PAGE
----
Jazz history class from the ‘70s contributes to premiere of upcoming PBS documentary


Image courtesy of John Matera

John Matera, a 1975 Pitt graduate and executive director of an upcoming PBS documentary on Ron Carter.

By Shreya Singh, Staff Writer

The personable way in which former Pitt professor Joe Harris taught his jazz history class in the 1970s inspired the creation of a documentary that tells the story of jazz bassist, Ron Carter, titled “Ron Carter: Finding The Right Notes.”

Harris, who passed away in 2016, told stories about his jazz career that touched his students, according to executive producer John Matera, a 1975 Pitt graduate who majored in business.

“One day we were in class 一 and this was a night class 一 and the weather was bad,” Matera said. “Halfway through the class, Milt Jackson walks in — a famous vibraphonist — saying his gig got canceled so he thought he’d come over and say hello. Well, that just proved that all of Joe’s stories were true. Joe made me appreciate jazz in a new way and I never lost that.”

With appearances on more than 2,200 recording sessions, Carter is the most recorded jazz bassist in history. Carter, who is based in New York, started playing bass in the 1960s and has since won three Grammy awards. Not many know his name, despite the popularity of his music.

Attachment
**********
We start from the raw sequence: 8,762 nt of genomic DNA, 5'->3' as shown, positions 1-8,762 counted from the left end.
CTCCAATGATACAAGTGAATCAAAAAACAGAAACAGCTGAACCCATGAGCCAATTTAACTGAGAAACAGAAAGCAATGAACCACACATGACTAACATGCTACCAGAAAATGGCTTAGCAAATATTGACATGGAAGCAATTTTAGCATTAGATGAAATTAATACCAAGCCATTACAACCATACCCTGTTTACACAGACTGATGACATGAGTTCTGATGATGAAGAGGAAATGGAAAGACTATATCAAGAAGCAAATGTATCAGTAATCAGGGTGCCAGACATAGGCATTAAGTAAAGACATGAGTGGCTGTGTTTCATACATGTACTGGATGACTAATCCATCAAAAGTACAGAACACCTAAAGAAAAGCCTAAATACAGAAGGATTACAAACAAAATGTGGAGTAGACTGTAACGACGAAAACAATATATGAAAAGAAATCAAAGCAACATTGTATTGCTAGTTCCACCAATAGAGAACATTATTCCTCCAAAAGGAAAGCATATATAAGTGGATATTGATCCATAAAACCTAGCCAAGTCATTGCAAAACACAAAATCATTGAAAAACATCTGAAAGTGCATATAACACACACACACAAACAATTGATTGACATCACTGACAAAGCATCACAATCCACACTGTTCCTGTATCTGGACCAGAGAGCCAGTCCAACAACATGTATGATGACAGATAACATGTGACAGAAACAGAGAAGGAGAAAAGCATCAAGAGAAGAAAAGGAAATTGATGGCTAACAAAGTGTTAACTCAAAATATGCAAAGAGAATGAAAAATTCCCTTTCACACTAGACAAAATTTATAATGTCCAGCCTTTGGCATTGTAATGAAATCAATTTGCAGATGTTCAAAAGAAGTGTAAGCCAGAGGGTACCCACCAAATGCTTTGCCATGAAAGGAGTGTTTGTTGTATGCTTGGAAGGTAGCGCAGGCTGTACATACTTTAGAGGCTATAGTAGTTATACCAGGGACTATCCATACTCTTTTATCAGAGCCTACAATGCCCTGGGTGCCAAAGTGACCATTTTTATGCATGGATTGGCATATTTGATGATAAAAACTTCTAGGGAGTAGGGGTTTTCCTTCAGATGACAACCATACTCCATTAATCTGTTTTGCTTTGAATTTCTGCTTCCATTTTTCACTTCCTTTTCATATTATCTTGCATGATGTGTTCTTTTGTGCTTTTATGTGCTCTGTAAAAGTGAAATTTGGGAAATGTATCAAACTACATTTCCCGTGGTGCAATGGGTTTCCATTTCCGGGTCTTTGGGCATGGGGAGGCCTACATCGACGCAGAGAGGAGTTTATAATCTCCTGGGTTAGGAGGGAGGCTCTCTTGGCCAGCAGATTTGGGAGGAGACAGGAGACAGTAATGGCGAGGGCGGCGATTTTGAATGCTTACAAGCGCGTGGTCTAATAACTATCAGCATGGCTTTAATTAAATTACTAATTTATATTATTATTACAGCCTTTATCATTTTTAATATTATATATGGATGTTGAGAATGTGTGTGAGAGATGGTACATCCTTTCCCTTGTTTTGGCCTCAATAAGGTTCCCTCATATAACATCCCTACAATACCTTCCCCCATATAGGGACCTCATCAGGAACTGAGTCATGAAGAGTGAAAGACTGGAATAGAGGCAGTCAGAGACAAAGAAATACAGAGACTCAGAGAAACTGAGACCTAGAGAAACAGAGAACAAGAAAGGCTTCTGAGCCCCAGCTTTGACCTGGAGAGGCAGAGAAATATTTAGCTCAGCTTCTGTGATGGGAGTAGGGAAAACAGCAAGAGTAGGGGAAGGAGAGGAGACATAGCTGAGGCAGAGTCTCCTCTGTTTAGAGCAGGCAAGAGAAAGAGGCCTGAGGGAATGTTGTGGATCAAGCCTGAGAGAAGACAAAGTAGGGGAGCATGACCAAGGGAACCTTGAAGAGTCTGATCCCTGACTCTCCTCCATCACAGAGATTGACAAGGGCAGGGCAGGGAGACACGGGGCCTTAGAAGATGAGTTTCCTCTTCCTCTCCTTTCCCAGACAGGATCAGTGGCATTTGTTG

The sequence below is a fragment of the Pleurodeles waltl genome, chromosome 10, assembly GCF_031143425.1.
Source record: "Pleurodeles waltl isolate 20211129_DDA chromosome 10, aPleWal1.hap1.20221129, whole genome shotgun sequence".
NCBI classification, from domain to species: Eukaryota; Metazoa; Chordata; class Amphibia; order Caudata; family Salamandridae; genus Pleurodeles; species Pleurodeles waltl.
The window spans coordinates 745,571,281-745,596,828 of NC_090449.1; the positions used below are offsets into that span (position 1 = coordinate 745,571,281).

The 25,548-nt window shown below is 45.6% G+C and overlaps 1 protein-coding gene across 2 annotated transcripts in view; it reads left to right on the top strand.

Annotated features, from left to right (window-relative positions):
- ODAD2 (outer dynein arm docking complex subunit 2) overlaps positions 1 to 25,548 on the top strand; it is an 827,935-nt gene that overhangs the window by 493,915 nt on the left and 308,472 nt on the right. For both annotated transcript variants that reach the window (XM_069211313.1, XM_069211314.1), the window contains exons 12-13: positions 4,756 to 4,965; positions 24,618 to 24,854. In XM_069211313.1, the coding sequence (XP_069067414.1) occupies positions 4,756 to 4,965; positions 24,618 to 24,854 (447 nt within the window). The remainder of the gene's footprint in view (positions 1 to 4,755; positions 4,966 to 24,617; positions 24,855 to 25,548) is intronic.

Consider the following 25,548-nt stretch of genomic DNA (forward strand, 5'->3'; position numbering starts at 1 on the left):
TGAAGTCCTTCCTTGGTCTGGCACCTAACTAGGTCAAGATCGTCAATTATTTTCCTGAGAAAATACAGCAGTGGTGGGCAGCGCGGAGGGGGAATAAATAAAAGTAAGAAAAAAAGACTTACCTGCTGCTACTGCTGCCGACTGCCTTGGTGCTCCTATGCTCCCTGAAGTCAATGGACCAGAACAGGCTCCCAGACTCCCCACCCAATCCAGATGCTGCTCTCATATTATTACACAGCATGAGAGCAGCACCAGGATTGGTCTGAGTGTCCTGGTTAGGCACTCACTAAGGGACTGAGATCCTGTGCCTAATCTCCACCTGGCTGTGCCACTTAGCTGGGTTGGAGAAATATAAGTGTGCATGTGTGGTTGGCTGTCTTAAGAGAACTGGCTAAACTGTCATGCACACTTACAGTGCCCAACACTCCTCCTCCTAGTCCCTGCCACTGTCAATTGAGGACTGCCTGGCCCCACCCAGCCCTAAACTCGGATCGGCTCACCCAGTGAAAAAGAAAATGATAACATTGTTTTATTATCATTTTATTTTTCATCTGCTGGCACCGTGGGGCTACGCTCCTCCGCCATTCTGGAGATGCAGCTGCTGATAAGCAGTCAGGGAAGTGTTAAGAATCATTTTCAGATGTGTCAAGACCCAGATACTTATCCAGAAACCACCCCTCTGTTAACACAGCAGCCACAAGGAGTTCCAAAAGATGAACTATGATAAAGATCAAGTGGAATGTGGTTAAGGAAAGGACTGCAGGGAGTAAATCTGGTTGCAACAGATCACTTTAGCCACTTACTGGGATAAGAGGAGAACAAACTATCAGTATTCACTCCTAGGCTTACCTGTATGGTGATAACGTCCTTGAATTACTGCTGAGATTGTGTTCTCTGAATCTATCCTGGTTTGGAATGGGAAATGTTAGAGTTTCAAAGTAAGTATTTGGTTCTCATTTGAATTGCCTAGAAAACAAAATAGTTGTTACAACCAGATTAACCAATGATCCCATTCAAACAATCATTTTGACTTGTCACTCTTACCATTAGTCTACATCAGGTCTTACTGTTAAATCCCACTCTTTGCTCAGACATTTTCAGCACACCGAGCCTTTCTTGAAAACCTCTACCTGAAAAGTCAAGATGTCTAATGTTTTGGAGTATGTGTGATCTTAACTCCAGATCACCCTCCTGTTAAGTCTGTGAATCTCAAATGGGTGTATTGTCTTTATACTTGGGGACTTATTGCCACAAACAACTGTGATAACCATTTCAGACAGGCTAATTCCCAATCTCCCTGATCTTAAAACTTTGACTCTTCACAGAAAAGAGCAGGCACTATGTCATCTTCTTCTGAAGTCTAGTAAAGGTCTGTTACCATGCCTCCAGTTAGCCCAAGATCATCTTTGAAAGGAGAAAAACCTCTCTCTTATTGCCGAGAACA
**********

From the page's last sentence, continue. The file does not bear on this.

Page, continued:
Matera said he decided to create a documentary on Carter’s life after realizing that Carter created a majority of his favorite jazz albums. The documentary will premier on PBS Oct. 21. 

Matera said he always enjoyed listening to jazz music throughout his life, but it wasn’t until he took a class during his undergraduate years at Pitt that he truly became a jazz enthusiast.

“I particularly enjoy listening to jazz,” Matera said. “I thought I knew a lot about it and turns out I didn’t. To cure that problem, I enrolled in Joe Harris’ jazz history class at the University. Joe was a longtime noted jazz drummer — particularly in Europe — but he played in other places as well.” 

Matera started filming the documentary six years ago. According to director and co-producer of the film Peter Schnall — who is also a seven-time Emmy award-winning documentary filmmaker — Matera first came up with the idea in 2015 after attending one of Carter’s performances. 

“My dear friend John Matera invited me to see Ron Carter perform at the Blue Note Jazz Club in New York City,” Schnall said. “At one point John turned to me and asked why no one had ever produced a documentary on Mr. Carter. It was as simple as that … A few months later I met with Mr. Carter and proposed the idea of producing a documentary on his life and career, and he agreed.”

The documentary follows the past six years of Carter’s life, discussing the start of his career and how he established himself as one of the greatest jazz bassists of all time. Carter recently played a sold-out show at the August Wilson African American Cultural Center and headlined the Pittsburgh International Jazz Festival over the weekend.

Schnall said a challenge while filming the documentary was seeing whether the story he was trying to capture in the film would manifest in a compelling way.